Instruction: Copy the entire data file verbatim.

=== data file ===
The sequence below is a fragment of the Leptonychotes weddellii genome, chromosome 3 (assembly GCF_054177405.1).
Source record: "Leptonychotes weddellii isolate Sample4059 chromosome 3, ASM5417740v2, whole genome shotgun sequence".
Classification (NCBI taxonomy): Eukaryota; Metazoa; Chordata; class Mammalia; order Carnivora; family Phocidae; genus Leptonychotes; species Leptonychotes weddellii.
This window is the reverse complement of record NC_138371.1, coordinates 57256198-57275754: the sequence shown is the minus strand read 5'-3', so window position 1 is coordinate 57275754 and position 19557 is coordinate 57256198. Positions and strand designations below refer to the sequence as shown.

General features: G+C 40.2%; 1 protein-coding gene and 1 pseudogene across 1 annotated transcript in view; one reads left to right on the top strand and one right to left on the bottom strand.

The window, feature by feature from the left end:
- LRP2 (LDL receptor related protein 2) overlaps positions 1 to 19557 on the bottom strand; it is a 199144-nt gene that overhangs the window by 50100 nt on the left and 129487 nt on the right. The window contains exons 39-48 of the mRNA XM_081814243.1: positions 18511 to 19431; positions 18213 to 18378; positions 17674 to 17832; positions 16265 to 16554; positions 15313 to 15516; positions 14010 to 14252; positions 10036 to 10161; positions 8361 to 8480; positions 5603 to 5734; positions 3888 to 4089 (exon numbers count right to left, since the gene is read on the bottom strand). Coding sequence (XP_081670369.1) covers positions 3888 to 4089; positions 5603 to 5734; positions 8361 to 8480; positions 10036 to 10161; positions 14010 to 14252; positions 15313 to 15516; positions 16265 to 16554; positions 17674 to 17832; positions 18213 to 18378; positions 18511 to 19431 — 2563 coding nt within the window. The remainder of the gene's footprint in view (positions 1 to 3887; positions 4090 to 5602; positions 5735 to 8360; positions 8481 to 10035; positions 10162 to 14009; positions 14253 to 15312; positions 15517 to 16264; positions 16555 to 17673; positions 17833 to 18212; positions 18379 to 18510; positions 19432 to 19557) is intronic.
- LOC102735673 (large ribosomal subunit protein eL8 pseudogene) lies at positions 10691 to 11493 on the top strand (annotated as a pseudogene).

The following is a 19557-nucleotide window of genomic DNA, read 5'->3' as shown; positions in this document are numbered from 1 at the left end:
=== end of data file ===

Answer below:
The sequence below is a fragment of the Leptonychotes weddellii genome, chromosome 3 (assembly GCF_054177405.1).
Source record: "Leptonychotes weddellii isolate Sample4059 chromosome 3, ASM5417740v2, whole genome shotgun sequence".
Classification (NCBI taxonomy): Eukaryota; Metazoa; Chordata; class Mammalia; order Carnivora; family Phocidae; genus Leptonychotes; species Leptonychotes weddellii.
This window is the reverse complement of record NC_138371.1, coordinates 57256198-57275754: the sequence shown is the minus strand read 5'-3', so window position 1 is coordinate 57275754 and position 19557 is coordinate 57256198. Positions and strand designations below refer to the sequence as shown.

General features: G+C 40.2%; 1 protein-coding gene and 1 pseudogene across 1 annotated transcript in view; one reads left to right on the top strand and one right to left on the bottom strand.

The window, feature by feature from the left end:
- LRP2 (LDL receptor related protein 2) overlaps positions 1 to 19557 on the bottom strand; it is a 199144-nt gene that overhangs the window by 50100 nt on the left and 129487 nt on the right. The window contains exons 39-48 of the mRNA XM_081814243.1: positions 18511 to 19431; positions 18213 to 18378; positions 17674 to 17832; positions 16265 to 16554; positions 15313 to 15516; positions 14010 to 14252; positions 10036 to 10161; positions 8361 to 8480; positions 5603 to 5734; positions 3888 to 4089 (exon numbers count right to left, since the gene is read on the bottom strand). Coding sequence (XP_081670369.1) covers positions 3888 to 4089; positions 5603 to 5734; positions 8361 to 8480; positions 10036 to 10161; positions 14010 to 14252; positions 15313 to 15516; positions 16265 to 16554; positions 17674 to 17832; positions 18213 to 18378; positions 18511 to 19431 — 2563 coding nt within the window. The remainder of the gene's footprint in view (positions 1 to 3887; positions 4090 to 5602; positions 5735 to 8360; positions 8481 to 10035; positions 10162 to 14009; positions 14253 to 15312; positions 15517 to 16264; positions 16555 to 17673; positions 17833 to 18212; positions 18379 to 18510; positions 19432 to 19557) is intronic.
- LOC102735673 (large ribosomal subunit protein eL8 pseudogene) lies at positions 10691 to 11493 on the top strand (annotated as a pseudogene).

The following is a 19557-nucleotide window of genomic DNA, read 5'->3' as shown; positions in this document are numbered from 1 at the left end: